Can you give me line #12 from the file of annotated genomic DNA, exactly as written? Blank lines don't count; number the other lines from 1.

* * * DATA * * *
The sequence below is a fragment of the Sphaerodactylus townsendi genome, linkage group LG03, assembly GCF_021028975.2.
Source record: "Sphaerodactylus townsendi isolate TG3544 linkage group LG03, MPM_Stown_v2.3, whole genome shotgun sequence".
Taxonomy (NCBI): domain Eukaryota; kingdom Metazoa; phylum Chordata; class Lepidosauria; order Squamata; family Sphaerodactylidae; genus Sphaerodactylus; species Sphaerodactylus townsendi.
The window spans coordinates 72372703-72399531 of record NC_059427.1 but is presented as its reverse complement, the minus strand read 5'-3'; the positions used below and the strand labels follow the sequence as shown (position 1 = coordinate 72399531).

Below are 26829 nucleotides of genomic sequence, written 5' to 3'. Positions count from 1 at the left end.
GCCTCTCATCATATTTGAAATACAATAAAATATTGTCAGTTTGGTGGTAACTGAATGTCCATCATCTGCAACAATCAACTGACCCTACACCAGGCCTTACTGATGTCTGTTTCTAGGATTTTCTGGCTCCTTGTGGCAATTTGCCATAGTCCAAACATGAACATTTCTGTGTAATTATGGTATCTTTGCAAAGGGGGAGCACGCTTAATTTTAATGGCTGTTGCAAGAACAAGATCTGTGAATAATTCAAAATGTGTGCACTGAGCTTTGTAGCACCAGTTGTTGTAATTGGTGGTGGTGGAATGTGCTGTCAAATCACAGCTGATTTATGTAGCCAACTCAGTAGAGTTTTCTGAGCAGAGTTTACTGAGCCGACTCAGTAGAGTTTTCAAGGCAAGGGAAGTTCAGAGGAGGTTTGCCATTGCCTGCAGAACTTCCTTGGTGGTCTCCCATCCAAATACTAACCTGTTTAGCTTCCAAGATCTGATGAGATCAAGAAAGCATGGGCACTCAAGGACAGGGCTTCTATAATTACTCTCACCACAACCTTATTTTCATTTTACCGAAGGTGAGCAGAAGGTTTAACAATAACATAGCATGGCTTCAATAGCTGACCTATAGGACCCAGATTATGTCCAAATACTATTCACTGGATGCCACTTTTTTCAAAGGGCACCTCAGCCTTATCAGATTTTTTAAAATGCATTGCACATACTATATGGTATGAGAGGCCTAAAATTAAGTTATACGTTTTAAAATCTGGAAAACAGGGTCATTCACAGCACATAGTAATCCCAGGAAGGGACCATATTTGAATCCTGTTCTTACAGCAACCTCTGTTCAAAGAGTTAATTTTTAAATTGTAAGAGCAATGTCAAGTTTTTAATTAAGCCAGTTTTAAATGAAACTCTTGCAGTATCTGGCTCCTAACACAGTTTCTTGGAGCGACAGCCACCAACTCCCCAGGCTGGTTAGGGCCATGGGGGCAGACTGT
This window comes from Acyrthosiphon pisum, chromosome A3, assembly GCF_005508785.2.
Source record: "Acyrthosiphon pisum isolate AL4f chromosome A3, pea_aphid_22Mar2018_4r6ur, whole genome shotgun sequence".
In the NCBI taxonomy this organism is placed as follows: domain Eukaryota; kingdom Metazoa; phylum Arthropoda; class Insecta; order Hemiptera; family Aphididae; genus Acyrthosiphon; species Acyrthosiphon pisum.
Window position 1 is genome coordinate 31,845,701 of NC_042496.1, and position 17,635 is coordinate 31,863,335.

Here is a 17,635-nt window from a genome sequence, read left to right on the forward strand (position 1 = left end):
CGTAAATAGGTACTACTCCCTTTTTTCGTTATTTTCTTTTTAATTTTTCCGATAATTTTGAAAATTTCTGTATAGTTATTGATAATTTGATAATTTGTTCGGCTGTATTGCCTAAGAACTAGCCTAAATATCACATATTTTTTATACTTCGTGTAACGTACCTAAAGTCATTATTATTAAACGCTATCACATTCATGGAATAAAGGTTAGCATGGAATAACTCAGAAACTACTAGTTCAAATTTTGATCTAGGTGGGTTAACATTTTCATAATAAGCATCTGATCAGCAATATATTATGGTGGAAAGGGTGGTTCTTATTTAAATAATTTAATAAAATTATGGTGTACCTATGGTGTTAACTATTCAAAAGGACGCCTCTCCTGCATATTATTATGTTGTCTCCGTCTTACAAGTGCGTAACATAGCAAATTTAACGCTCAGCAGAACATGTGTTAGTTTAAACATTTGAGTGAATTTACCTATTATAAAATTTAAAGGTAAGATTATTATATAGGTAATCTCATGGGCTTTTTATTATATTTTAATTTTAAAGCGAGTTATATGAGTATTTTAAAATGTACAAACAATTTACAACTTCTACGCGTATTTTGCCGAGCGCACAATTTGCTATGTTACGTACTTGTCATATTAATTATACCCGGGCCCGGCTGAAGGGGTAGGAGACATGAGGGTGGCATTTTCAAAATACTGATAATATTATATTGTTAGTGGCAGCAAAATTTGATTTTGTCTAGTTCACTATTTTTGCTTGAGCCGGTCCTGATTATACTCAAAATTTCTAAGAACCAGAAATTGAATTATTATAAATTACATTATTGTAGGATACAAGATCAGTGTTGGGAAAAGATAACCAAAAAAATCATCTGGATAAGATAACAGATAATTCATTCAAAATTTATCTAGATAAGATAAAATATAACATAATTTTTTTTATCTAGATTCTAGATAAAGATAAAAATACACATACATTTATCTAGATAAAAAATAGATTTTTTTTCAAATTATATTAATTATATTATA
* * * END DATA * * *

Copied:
CGTAAATAGGTACTACTCCCTTTTTTCGTTATTTTCTTTTTAATTTTTCCGATAATTTTGAAAATTTCTGTATAGTTATTGATAATTTGATAATTTGTTCGGCTGTATTGCCTAAGAACTAGCCTAAATATCACATATTTTTTATACTTCGTGTAACGTACCTAAAGTCATTATTATTAAACGCTATCACATTCATGGAATAAAGGTTAGCATGGAATAACTCAGAAACTACTAGTTCAAATTTTGATCTAGGTGGGTTAACATTTTCATAATAAGCATCTGATCAGCAATATATTATGGTGGAAAGGGTGGTTCTTATTTAAATAATTTAATAAAATTATGGTGTACCTATGGTGTTAACTATTCAAAAGGACGCCTCTCCTGCATATTATTATGTTGTCTCCGTCTTACAAGTGCGTAACATAGCAAATTTAACGCTCAGCAGAACATGTGTTAGTTTAAACATTTGAGTGAATTTACCTATTATAAAATTTAAAGGTAAGATTATTATATAGGTAATCTCATGGGCTTTTTATTATATTTTAATTTTAAAGCGAGTTATATGAGTATTTTAAAATGTACAAACAATTTACAACTTCTACGCGTATTTTGCCGAGCGCACAATTTGCTATGTTACGTACTTGTCATATTAATTATACCCGGGCCCGGCTGAAGGGGTAGGAGACATGAGGGTGGCATTTTCAAAATACTGATAATATTATATTGTTAGTGGCAGCAAAATTTGATTTTGTCTAGTTCACTATTTTTGCTTGAGCCGGTCCTGATTATACTCAAAATTTCTAAGAACCAGAAATTGAATTATTATAAATTACATTATTGTAGGATACAAGATCAGTGTTGGGAAAAGATAACCAAAAAAATCATCTGGATAAGATAACAGATAATTCATTCAAAATTTATCTAGATAAGATAAAATATAACATAATTTTTTTTATCTAGATTCTAGATAAAGATAAAAATACACATACATTTATCTAGATAAAAAATAGATTTTTTTTCAAATTATATTAATTATATTATA